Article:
I am not a mom, I do not mother. I am a father, and by his [i.e., my] definition, I do father... and more. The ideals he's mentioned are exactly the types of stereotypes that create the awkward looks we get on the playgrounds. It's not an insecurity issue, at least for me. I'm parenting, not mothering. Usually, I'll take the title with a grain of salt, unless its said in a negative tone. Then I tend to take the same defensive stance I would take were someone to call me a slacker for not "working".
But the most substantial dialogue happened over at Half Changed World, where Elizabeth (who objected to some parts of the original post) wrote:
But maybe Jeremy's right in some ways. I write here a fair amount about what I call "reverse traditional families"; families with working mothers and at-home fathers. One of the strains on women in these families is that we rarely give ourselves mothering credit for being breadwinners. We often beat ourselves up for the things that we don't do, without giving ourselves corresponding brownie points for the things we do. Maybe we should stop worrying about whether we're good enough mothers, and decide that we're damned good fathers.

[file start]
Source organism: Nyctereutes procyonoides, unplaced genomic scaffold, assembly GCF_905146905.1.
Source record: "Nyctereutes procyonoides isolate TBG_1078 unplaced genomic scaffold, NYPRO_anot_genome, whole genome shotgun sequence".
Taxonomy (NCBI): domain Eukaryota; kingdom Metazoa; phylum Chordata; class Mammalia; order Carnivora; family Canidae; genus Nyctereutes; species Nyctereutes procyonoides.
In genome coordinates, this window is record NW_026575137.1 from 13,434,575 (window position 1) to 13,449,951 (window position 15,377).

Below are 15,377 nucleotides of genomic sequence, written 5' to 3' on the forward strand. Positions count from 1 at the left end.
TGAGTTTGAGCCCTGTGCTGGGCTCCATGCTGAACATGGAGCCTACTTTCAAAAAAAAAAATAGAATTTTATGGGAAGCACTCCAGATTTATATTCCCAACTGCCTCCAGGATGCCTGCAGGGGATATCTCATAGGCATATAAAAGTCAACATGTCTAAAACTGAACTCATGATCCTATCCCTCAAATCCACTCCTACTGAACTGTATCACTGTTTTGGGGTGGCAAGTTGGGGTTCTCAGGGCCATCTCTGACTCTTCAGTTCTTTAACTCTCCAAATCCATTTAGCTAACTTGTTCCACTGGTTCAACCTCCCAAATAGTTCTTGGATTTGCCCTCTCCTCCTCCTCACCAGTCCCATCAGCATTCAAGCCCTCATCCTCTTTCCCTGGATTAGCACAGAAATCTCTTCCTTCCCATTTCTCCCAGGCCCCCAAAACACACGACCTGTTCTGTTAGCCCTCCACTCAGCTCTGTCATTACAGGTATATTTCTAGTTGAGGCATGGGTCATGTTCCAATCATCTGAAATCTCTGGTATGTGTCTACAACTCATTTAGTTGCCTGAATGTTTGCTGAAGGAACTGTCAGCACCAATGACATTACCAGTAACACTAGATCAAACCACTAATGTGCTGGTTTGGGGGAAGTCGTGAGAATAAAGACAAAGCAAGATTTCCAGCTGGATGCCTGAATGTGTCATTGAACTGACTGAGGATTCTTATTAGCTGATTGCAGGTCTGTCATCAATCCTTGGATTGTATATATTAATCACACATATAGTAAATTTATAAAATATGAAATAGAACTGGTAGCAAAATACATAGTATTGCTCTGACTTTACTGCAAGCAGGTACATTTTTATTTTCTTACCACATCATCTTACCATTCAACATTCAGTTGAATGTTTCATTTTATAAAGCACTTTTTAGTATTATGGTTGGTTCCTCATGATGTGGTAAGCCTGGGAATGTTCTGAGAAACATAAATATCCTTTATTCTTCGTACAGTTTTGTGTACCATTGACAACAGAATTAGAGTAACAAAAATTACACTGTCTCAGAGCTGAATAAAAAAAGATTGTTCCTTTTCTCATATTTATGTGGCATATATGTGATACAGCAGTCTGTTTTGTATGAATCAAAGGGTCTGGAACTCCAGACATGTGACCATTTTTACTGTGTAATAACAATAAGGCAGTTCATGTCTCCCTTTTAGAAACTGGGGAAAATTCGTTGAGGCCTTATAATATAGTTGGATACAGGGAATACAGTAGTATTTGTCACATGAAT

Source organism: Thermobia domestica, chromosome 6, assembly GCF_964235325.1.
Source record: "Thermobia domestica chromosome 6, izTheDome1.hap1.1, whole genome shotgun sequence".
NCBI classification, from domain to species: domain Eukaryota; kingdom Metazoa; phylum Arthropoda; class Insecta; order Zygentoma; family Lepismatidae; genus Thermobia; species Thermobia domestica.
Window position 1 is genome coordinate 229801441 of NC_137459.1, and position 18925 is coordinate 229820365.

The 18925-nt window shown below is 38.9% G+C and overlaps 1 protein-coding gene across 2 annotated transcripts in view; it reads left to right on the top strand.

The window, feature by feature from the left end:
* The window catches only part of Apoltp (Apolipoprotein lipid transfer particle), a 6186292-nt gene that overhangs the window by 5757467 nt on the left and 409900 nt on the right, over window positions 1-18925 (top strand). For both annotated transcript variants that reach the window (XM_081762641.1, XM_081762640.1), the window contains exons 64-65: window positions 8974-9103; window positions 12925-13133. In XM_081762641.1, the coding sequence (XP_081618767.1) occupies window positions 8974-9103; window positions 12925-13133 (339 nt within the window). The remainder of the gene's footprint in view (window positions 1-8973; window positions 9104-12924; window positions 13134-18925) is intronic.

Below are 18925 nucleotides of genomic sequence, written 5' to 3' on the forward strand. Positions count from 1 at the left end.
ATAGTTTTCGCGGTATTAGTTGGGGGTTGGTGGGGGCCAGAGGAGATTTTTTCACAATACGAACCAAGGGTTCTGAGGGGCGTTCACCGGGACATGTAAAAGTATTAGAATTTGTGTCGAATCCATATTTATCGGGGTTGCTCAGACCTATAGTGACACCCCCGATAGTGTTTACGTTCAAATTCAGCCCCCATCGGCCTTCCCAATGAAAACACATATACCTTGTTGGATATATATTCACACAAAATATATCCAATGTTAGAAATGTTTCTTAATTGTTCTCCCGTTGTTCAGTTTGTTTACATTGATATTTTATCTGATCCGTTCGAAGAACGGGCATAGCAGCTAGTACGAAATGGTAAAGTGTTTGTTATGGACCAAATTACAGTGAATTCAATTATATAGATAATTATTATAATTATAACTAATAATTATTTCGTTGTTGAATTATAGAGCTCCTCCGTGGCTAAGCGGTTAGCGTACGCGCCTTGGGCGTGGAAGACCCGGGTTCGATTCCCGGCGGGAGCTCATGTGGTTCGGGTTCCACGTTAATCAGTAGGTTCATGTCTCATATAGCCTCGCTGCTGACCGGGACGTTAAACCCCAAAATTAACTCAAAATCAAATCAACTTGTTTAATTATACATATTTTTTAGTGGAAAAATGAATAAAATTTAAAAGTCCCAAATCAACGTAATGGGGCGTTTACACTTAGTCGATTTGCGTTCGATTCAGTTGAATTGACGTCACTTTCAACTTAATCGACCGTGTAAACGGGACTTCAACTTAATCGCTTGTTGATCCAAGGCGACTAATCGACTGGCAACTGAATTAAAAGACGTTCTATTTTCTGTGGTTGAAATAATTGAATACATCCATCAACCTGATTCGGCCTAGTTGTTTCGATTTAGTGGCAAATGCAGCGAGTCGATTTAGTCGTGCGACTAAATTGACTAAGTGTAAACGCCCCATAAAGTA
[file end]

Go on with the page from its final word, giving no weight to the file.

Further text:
In the various threads, including here on Daddy Dialectic, you can see that we as a culture (assuming you take the threads as representative) are very far from consensus about what mothering and fathering mean.
Tuesday, April 04, 2006
Something strange – you might even call it “queer,” a term to which I shall return – happened two weeks ago. The day started ordinarily enough. I came home and Shelly went to work. I took Liko to a café for lunch and then we strollered to the Noe Courts playground. It was about 12:30 PM on a Monday.
Suddenly, at the playground gates, we stepped into a parallel universe where the laws of gender bent and vanished (cue Twilight Zone theme): Liko and I found ourselves surrounded by…men. Three men playing with three toddlers. No women in sight. What the hell?
One dad left, but another arrived. At one PM, it was still only dads and kids.
Naturally, we compared notes. All four of us agreed that this situation was, in our collective experience, unprecedented. It emerged that one of us was a full-time stay-at-home dad but looking for a job; two of us had quit careers to take care of our kids but still, out of necessity, worked part-time as freelancers; the fourth was ABD on a Ph.D. All four of our wives worked more hours than we did. For the ABD, this was his second time around; he had a two-year-old and a seven-year-old. “There are definitely more dads on the playgrounds now than there were five years ago,” he said.
At about 1:30 PM, the first mom arrived with her baby. Liko and I went home for a nap.
This incident raises the question: how many of us – and by “us” I mean men who are the primary caregivers to their children — are out there? The 2004 census says that there are 147,000 stay-at-home-dads – that’s at home, all day, every workday, with the kids. That’s about 1.7 percent of all U.S. parents who are taking care of children, which is, as I’ve pointed out elsewhere, pathetic.
But recently I’ve started to wonder, is that number misleading?